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Proof of delivery

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A 1917 international postal Avis de réception (proof of delivery) form for a registered letter from Melbourne delivered in Mexico

A proof of delivery (POD) is a document that substantiates that a carrier has satisfied its terms of a contract of carriage for cargo by confirmation of the recipient or consignee.[1] When the sender sends multiple documents through the mail, there is a possibility of some not reaching the intended recipient. Generally, post offices provide an additional service of guaranteed delivery, known as an avis de réception (advice or acknowledgment of receipt), wherein they require the recipient to sign a paper, and that paper is filed by the postal service for a specified number of days.

Proof of delivery becomes very important when legal and financial documents are to be exchanged between two parties. In the United States, DHL, UPS and FedEx as well as the US postal service (USPS) provide proof of delivery. Commercial fleet operators also need to be able to confirm proof of delivery of goods to their customers.

In e-commerce, businesses exchange millions[citation needed] of electronic documents to track delivery information using computer to computer communication techniques like email, FTP and EDI. These documents contain a variety of transaction details, including information regarding purchase orders, invoices, shipping details, product specifications, and price quotes. Electronic proof of delivery (ePOD) can exchange new data as well as corrections to previously transmitted messages.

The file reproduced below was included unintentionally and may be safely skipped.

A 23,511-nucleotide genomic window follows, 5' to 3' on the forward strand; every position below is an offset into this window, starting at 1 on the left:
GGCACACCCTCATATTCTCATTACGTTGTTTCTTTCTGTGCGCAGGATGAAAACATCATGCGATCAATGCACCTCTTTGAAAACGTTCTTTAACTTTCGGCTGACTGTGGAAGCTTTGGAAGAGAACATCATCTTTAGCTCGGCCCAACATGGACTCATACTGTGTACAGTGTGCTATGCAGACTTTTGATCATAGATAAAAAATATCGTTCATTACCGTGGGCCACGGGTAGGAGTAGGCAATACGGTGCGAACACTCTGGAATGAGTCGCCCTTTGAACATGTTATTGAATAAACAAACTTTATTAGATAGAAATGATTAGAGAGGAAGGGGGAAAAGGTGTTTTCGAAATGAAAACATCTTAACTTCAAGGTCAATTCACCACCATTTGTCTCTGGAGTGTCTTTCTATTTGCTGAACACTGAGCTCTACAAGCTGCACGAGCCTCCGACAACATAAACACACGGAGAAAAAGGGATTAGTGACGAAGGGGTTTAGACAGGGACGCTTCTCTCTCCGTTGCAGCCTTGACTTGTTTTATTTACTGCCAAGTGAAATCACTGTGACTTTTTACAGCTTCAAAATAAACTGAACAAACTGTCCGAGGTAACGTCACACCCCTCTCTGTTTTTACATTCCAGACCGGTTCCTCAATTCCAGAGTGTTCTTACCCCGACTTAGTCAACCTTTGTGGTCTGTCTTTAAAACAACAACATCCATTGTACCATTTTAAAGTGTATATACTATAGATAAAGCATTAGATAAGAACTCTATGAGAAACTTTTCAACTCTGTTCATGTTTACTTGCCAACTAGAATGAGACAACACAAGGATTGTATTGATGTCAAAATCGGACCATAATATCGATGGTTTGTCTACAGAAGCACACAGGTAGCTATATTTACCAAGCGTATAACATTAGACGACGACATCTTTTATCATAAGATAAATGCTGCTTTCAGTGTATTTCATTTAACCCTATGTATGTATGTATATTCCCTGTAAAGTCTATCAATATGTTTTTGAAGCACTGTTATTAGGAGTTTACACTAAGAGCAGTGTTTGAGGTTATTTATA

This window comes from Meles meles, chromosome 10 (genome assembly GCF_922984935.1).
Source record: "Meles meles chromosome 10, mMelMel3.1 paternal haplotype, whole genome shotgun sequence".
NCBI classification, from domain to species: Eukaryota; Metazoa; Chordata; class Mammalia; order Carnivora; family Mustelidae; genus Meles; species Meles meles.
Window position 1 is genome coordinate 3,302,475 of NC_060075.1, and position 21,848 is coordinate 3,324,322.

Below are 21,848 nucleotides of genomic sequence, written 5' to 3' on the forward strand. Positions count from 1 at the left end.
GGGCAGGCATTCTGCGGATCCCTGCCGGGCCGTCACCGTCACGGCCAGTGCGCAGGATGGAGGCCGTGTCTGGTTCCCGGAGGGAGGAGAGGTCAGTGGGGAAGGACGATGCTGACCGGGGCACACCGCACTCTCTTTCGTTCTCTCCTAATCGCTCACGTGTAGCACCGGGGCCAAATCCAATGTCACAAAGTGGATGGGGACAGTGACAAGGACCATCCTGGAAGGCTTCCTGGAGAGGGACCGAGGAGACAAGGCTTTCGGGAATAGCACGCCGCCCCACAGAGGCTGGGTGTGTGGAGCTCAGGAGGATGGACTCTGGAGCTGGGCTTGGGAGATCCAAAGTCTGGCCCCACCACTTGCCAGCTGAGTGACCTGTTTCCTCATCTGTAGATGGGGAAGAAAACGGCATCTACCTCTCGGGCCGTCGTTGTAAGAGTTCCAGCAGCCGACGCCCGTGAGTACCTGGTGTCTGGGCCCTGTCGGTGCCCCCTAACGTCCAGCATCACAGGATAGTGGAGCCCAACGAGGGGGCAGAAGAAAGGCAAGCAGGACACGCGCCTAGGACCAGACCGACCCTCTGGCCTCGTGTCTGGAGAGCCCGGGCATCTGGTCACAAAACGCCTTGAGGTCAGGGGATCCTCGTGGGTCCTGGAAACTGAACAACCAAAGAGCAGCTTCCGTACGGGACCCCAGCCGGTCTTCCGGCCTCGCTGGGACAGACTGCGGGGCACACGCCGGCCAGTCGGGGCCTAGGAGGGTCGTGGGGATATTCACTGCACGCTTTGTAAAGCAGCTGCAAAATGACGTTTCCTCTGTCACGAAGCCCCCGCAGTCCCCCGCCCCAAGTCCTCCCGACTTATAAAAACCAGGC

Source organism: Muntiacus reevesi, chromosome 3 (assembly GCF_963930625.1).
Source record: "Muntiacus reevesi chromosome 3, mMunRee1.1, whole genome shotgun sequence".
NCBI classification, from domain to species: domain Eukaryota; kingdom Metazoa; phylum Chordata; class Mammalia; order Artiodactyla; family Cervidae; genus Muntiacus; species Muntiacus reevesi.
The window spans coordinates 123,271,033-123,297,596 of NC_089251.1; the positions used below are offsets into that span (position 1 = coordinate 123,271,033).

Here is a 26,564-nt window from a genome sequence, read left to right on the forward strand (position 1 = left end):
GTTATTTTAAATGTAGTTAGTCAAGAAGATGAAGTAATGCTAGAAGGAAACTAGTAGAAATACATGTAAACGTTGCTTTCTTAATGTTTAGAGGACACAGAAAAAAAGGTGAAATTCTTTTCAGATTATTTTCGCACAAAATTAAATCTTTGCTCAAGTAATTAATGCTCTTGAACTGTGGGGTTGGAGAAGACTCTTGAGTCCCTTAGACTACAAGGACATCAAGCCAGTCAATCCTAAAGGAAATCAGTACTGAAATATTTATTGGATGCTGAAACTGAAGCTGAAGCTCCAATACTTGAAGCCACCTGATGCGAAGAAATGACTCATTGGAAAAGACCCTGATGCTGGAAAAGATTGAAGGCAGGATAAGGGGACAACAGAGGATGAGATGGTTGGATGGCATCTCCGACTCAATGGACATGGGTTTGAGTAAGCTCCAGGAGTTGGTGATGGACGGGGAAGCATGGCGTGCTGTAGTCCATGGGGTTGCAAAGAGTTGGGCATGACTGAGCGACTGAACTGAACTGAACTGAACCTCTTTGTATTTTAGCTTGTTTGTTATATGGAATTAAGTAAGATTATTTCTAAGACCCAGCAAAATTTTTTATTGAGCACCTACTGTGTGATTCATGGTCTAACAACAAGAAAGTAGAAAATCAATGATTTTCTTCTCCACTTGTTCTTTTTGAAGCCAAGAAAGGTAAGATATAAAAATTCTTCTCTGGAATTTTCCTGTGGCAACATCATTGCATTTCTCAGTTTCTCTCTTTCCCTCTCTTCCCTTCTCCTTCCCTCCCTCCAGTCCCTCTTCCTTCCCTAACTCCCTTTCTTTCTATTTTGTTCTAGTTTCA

Legal complications can arise if the recipient company refutes receiving a corrected product specification or a message about a delayed shipment. Both companies could be in strong disagreement with each other, each proving/not proving the existence of that particular communication.

Message-oriented middleware (MOM) is a class of software used to implement computer based business document exchange. Such systems provide proof of delivery services by employing techniques such as logging each send/receive activity.

Companies also employ intermediate data brokers to exchange information. Employing such services provide not only proof of delivery but also other services like data integrity, multi-point delivery, and single point of contact for data exchange.

See also

References

  1. ^ "PROOF OF DELIVERY Definition & Legal Meaning". Black's Law Dictionary (2nd ed.). Retrieved January 5, 2023.
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Proof of delivery
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